You’ve bought the essential oil basics, and now what? The number of essential oil choices is daunting. Time to reframe: think of all the choices! We asked our friends at Edens Garden to give us the scoop of which oils their customers can’t stop buying. These 5 scents aren’t new but they’re perfect for a summer pick-me-up. Plus we’ve included a few recipes to get you started.
Pink Pepper (Schinus molle)
Move over pink salt, we’re all about pink pepper now! Yes, you can cook with pink peppercorns, and the pretty berries are also steam distilled into a sweet and spicy essential oil. The scent is similar to black pepper essential oil but a bit more intense and more fruity and floral. Like black pepper, pink pepper gets the blood moving and warms the skin. The energizing, spicy scent is a favorite in commercial perfume blends, but it’s often used in aromatherapy for sore muscles and tummy troubles.
How to Use Pink Pepper Essential Oil
Pink pepper can irritate the skin so always dilute with a carrier oil and avoid contact with eyes, inner ears, and sensitive areas. You can substitute pink pepper for black pepper in most essential oils recipes, and pink pepper blends well with cardamom, juniper berry, palo santo, sweet fennel, vetiver and citrus oils.
Energizing Diffusion Blend
Yuzu (Citrus junos)
It’s a Japanese winter solstice tradition to make a ‘yuzuyu’ (citrus bath) with yuzu citrus fruit to warm the body and ward off colds. Whole yuzu fruits are added to a hot bath, and the peel is rubbed against the skin to cleanse and renew. Made from that same fruit peel, yuzu essential oil is largely made of limonene, the same component that gives lemon essential oil its cleansing power. It also acts as an anti-inflammatory to ease respiratory ailments like allergies and congestion. The light, refreshing scent of yuzu is the perfect calming choice when you need to decompress.
How to Use Yuzu Essential Oil
Unlike some citrus oils, yuzu does not cause phototoxic reactions. Yuzu blends well with basil, citruses, fir needle, ginger, mint and floral scents.
Be Chill Room Spray
Add 20 drops each of cypress, basil, pink pepper and yuzu essential oils to a 4 ounce spray bottle. Add 2 ounces of grain alcohol and fill the rest of the bottle with water. Shake well and spray as needed.
Yoga Mat Cleaning Spray
Turmeric (Curcuma longa)
Turmeric is an anti-inflammatory powerhouse inside and out, but let’s be honest, using the colorful spice is kinda stressful. Anyone else get heart palpitations about the bright yellow color staining the entire kitchen? Yes, the essential oil can stain too (dilute well and be careful using it near clothing) but it’s so much easier to use for aches and pains and inflammation! The warm, earthy scent is grounding, perfect for a pain-relieving, detoxifying massage oil for sore muscles and joints.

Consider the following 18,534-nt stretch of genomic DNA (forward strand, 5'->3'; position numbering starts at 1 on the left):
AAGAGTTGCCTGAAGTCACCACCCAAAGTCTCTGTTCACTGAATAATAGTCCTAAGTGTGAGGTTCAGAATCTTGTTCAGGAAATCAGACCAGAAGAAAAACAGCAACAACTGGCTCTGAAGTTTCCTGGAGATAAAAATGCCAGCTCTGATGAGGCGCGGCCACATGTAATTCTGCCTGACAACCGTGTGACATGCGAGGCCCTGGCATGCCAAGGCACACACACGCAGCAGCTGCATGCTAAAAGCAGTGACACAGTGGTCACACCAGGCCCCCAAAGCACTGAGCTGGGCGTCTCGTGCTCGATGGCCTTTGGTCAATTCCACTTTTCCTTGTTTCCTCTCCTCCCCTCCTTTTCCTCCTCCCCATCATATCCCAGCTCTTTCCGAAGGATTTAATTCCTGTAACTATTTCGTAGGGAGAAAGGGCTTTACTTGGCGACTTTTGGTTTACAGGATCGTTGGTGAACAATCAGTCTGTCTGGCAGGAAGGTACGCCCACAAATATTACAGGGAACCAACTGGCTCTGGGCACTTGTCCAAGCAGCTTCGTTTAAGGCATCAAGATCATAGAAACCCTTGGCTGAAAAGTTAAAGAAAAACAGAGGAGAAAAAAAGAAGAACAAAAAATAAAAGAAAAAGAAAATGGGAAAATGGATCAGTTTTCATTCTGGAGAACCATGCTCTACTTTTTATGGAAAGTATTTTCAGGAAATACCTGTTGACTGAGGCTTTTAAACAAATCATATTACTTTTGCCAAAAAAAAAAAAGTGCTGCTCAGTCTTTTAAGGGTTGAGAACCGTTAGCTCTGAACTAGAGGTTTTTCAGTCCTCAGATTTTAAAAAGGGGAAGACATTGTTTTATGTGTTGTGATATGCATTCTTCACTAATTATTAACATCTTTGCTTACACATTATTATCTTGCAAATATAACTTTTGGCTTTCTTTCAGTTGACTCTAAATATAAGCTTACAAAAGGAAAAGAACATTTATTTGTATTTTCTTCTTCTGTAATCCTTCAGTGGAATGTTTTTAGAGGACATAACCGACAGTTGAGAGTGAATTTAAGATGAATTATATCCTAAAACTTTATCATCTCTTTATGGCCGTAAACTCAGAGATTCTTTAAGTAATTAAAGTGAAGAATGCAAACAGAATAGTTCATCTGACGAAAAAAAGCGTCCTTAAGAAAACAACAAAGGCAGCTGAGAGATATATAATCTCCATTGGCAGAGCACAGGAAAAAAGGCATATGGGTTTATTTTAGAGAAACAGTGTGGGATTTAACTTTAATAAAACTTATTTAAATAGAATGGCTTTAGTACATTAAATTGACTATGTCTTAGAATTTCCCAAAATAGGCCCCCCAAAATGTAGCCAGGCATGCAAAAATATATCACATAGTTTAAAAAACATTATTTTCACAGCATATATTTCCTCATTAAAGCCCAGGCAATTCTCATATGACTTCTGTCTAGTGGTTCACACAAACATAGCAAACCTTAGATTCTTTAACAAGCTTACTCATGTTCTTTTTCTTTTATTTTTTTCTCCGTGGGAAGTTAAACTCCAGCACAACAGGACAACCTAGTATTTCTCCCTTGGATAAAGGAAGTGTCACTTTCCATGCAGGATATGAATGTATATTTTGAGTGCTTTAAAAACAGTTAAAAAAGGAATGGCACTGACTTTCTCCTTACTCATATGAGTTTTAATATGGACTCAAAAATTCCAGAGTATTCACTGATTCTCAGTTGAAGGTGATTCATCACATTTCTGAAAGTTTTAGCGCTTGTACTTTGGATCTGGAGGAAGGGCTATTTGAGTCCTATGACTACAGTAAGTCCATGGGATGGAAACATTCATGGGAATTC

How to Use Turmeric Essential Oil
See above on avoiding stains. Turmeric blends well with other spices like black pepper, ginger, and cardamom as well as citrus oils.
Inflammation Massage Oil
Acne Face Mask
Bergamot (Citrus bergamia)
If you’ve never heard of bergamot, that’s because you’re not going to find the small yellow and green citrus fruits in the grocery store. The essential oil pressed from the peel has a tangy, sweet scent but the fruit is non-edible. Bergamot’s sweet scent will brighten your mood, but it’s also a perfect pre-bedtime oil to promote calm and help you release pent up stress. It’s really lovely diffused with lavender, plus you’ll get the added benefit of making the house smell fresh and clean. Bergamot oil works as an astringent so it’s used in skincare products for oily skin and hair. Its beautiful fragrance and ability to relax and uplift make bergamot popular in perfume and aromatherapy.
How to Use Bergamot Essential Oil
Bergamot is unlikely to irritate the skin, but it is extremely phototoxic. That means you should not expose skin to sunlight for 12 hours after applying the oil to the skin. If you see bergamot FCF or ‘bergapten-free’ that means the phototoxic components of the oil have been removed. Bergamot blends well with most other oils, including citrus oils, lavender, chamomile, and sandalwood.
Freshening Body Mist
Add 5 drops sweet marjoram, 11 drops bergamot FCF and 2 drops rose to a two ounce mister bottle. Add manufacturer’s recommended amount of solubizer and fill the bottle with filtered water. Shake and spritz yourself as needed.
Jasmine (Jasminum officinale)
Go looking for a bottle of jasmine and you’ll likely have a bit of sticker shock. It’s one of the most expensive oils, mainly because it takes a lot of the small, sweet jasmine flowers to make the precious oil. The good news is that once you make the investment the scent is so rich and intense that a little goes a verrrry long way. A more affordable option is to buy it pre-diluted in a carrier oil. Jasmine is perfect for perfume blends (or even deodorant), and the luxurious floral scent is often associated with feelings of love and passion.
How to Use Jasmine Essential Oil
The scent of jasmine can be pretty powerful so dilute to 1% or lower because it can cause headaches or nausea. Always start small when adding jasmine to an essential oil blend; I use a pipette because the oil is thick and it makes it easier to get one drop at a time. Jasmine blends well with bergamot, cedarwood, frankincense, lavender, lemon, orange, rose and sandalwood.
Floral Body Oil
Add 2 drops bergamot FCF, 5 drops cardamon, 2 drops vetiver and 2 drops jasmine to one ounce of a carrier oil that can be used a body oil (sweet almond, grapeseed, etc). Apply to damp skin after shower.